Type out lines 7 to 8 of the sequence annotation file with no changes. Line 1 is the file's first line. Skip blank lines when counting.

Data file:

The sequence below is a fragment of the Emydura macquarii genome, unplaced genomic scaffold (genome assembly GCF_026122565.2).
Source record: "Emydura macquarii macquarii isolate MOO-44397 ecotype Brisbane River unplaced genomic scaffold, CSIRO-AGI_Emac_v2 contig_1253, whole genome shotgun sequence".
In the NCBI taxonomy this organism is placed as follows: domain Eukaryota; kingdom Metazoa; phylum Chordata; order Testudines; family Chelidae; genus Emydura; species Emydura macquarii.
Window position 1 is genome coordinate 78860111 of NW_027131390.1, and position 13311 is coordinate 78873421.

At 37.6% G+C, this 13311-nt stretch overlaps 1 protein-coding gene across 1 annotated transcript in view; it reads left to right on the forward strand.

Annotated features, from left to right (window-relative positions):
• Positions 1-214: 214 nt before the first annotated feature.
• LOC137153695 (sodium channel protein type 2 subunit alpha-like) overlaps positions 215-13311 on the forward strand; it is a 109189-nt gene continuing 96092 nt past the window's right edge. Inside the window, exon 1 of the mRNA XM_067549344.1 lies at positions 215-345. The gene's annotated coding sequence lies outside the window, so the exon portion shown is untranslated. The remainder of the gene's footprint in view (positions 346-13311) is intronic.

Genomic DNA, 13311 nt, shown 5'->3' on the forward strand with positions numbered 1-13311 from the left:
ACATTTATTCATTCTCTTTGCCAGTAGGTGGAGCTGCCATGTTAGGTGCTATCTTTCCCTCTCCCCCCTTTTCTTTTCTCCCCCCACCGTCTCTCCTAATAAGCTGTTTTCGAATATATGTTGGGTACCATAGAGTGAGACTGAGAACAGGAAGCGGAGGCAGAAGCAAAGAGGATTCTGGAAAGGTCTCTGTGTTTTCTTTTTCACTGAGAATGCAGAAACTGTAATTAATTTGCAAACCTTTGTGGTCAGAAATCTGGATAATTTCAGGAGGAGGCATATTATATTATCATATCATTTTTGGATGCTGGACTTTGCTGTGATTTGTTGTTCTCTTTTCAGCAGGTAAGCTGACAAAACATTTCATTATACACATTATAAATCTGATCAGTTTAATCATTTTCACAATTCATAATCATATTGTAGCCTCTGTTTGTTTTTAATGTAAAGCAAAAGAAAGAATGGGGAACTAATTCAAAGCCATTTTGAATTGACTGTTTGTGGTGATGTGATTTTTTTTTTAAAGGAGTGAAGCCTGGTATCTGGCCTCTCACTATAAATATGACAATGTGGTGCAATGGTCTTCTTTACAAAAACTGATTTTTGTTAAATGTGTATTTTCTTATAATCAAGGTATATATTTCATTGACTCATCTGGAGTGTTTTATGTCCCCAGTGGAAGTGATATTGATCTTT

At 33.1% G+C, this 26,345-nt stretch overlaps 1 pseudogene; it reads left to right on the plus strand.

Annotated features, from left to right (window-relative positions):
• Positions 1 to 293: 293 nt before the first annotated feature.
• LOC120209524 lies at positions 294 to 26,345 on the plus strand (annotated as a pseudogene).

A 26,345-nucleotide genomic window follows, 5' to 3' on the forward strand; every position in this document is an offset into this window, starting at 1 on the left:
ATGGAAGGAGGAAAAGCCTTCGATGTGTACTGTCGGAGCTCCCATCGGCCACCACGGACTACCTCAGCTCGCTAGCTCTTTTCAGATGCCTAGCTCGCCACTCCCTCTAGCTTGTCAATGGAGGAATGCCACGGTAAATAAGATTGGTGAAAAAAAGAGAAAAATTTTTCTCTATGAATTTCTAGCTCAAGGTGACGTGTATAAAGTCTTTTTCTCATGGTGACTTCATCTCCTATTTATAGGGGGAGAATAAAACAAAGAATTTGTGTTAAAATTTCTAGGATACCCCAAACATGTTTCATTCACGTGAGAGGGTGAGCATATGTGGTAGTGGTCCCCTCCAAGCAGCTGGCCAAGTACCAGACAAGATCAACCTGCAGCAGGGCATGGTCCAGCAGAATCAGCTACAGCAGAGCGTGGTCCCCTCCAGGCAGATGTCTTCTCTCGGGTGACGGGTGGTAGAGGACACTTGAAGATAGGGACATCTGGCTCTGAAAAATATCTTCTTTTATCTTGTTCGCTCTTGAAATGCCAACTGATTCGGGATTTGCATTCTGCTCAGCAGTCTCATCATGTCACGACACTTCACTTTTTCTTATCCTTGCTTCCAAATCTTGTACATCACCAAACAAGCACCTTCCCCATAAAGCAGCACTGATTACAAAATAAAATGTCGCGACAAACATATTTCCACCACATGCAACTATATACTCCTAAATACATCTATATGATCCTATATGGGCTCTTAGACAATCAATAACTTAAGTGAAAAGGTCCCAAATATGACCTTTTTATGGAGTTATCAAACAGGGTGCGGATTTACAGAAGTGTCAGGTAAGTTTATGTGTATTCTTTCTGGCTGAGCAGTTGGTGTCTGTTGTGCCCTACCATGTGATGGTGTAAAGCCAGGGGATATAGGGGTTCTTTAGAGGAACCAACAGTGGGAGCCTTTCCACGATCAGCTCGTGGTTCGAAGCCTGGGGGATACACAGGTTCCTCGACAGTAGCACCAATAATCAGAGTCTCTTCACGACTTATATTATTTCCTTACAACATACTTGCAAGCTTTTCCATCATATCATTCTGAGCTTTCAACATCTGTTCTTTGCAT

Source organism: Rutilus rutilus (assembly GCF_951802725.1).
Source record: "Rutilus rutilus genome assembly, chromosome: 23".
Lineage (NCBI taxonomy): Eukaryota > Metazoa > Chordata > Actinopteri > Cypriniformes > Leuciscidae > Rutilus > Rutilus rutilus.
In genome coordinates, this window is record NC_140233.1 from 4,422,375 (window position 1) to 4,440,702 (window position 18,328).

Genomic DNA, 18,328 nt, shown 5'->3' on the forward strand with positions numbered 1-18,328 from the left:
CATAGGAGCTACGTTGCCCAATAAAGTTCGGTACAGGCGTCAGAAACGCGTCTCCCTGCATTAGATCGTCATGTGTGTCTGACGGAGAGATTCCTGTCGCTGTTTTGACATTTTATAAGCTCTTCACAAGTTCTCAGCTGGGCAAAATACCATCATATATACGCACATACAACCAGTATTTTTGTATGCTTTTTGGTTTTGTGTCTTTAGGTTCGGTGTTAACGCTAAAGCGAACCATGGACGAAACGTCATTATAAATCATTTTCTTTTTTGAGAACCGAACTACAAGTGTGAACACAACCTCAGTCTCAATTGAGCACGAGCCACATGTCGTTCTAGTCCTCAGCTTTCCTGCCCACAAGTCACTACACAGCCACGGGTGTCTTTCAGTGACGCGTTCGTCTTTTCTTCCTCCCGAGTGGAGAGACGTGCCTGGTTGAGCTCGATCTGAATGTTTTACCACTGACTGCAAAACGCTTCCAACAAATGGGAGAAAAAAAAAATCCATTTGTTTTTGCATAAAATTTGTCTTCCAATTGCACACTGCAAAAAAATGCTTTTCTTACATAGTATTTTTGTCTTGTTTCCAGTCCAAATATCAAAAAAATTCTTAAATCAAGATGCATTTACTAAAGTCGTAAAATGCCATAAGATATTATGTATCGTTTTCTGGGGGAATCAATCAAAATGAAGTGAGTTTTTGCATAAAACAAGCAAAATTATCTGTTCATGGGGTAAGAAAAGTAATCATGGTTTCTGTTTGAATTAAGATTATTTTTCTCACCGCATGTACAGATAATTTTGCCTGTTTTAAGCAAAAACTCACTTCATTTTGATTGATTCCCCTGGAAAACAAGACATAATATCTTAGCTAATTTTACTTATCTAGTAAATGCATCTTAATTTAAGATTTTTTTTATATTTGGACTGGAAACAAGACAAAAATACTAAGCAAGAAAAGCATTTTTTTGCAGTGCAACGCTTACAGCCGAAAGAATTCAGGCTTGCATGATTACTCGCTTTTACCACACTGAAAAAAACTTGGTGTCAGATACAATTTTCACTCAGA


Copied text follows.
• Positions 1-214: 214 nt before the first annotated feature.
• LOC137153695 (sodium channel protein type 2 subunit alpha-like) overlaps positions 215-13311 on the forward strand; it is a 109189-nt gene continuing 96092 nt past the window's right edge. Inside the window, exon 1 of the mRNA XM_067549344.1 lies at positions 215-345. The gene's annotated coding sequence lies outside the window, so the exon portion shown is untranslated. The remainder of the gene's footprint in view (positions 346-13311) is intronic.